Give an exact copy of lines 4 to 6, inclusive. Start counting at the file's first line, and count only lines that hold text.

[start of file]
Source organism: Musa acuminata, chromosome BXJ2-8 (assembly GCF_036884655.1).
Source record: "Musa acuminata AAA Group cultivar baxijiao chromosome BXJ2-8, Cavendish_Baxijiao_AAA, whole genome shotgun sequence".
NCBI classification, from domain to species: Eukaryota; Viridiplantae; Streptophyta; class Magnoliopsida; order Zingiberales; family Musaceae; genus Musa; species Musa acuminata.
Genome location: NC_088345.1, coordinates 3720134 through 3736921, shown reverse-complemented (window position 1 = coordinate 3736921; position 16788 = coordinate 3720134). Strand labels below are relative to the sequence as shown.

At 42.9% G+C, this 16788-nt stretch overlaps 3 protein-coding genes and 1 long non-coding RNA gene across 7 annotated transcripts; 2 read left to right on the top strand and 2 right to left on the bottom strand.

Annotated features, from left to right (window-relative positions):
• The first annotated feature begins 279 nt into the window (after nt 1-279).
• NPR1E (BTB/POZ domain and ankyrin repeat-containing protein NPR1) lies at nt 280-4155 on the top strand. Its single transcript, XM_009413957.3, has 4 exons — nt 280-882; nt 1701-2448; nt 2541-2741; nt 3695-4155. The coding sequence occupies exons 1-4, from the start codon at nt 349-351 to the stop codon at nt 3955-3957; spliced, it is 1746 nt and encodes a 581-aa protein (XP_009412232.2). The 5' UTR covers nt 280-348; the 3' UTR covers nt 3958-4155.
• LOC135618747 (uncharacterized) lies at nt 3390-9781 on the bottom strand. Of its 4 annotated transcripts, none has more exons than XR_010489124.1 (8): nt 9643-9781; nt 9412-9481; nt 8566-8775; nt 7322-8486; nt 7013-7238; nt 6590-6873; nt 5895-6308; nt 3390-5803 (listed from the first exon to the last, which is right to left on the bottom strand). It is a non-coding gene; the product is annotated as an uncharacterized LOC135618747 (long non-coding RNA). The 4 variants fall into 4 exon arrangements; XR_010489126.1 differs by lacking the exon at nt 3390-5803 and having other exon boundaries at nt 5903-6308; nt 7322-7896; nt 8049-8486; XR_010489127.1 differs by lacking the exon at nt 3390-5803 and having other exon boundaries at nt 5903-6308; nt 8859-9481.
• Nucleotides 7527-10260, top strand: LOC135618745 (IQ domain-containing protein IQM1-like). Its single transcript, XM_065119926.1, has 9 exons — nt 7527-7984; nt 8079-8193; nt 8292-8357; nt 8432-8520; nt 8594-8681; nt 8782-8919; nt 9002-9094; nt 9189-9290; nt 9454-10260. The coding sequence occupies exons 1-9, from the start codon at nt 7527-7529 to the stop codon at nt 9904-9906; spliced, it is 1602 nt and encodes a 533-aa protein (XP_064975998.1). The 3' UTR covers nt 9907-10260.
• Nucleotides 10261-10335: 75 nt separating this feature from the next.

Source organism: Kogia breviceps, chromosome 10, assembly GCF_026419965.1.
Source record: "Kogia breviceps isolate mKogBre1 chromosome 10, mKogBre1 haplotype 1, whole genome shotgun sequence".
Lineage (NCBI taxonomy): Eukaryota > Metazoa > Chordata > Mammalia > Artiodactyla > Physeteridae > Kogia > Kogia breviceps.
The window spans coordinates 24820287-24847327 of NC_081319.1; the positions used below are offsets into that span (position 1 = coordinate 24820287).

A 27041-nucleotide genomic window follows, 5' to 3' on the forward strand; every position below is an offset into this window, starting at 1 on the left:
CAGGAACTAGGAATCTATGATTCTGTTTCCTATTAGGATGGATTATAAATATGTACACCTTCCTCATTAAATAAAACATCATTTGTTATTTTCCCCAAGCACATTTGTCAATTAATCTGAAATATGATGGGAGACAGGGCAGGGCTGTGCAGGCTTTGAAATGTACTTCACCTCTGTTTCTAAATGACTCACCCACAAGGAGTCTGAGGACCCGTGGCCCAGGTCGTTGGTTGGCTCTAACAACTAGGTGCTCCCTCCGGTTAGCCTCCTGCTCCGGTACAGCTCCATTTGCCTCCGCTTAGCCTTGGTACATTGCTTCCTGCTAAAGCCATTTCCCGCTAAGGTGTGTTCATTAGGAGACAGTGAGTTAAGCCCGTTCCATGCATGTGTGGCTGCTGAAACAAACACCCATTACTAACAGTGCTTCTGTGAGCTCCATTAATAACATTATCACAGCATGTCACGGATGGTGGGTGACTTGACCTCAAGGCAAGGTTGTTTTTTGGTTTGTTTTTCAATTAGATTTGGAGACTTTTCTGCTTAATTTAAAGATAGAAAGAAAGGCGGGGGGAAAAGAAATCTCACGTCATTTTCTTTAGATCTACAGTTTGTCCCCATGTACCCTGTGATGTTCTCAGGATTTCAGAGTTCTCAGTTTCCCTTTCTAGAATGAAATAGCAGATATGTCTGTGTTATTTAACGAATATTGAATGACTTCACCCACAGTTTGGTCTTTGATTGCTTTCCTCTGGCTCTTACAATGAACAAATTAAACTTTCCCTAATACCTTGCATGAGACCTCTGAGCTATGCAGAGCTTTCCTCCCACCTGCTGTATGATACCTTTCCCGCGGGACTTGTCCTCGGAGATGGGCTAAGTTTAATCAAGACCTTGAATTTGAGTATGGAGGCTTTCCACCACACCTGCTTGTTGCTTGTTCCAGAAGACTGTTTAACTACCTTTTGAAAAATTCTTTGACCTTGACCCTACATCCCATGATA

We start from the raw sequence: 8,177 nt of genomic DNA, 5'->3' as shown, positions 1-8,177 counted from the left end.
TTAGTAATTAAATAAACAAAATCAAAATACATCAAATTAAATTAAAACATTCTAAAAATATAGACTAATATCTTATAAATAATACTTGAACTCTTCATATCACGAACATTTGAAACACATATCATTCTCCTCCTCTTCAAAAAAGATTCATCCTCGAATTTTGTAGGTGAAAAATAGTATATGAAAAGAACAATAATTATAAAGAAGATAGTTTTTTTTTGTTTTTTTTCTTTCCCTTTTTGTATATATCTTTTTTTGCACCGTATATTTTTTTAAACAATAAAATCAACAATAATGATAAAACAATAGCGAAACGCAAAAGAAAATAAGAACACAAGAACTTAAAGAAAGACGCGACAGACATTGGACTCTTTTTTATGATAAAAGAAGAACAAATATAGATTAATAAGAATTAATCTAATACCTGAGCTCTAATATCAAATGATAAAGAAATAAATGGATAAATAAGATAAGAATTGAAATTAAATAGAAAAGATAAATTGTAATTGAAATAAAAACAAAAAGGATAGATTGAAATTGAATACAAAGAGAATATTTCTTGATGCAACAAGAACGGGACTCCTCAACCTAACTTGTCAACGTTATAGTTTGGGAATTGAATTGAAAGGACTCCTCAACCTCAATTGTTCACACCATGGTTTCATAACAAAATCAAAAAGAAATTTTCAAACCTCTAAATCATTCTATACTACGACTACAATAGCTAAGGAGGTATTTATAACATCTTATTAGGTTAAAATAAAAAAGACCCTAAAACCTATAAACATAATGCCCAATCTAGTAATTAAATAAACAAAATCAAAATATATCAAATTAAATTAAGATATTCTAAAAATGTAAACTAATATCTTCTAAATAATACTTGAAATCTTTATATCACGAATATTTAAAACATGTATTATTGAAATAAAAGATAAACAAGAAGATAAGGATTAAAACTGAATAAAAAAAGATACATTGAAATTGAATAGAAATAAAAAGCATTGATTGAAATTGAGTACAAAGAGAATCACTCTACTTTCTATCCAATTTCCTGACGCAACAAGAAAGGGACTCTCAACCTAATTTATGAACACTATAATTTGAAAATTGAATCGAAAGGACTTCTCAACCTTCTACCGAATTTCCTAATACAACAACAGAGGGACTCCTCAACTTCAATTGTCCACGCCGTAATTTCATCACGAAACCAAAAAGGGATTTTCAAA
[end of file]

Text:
Genome location: NC_088345.1, coordinates 3720134 through 3736921, shown reverse-complemented (window position 1 = coordinate 3736921; position 16788 = coordinate 3720134). Strand labels below are relative to the sequence as shown.

At 42.9% G+C, this 16788-nt stretch overlaps 3 protein-coding genes and 1 long non-coding RNA gene across 7 annotated transcripts; 2 read left to right on the top strand and 2 right to left on the bottom strand.

Annotated features, from left to right (window-relative positions):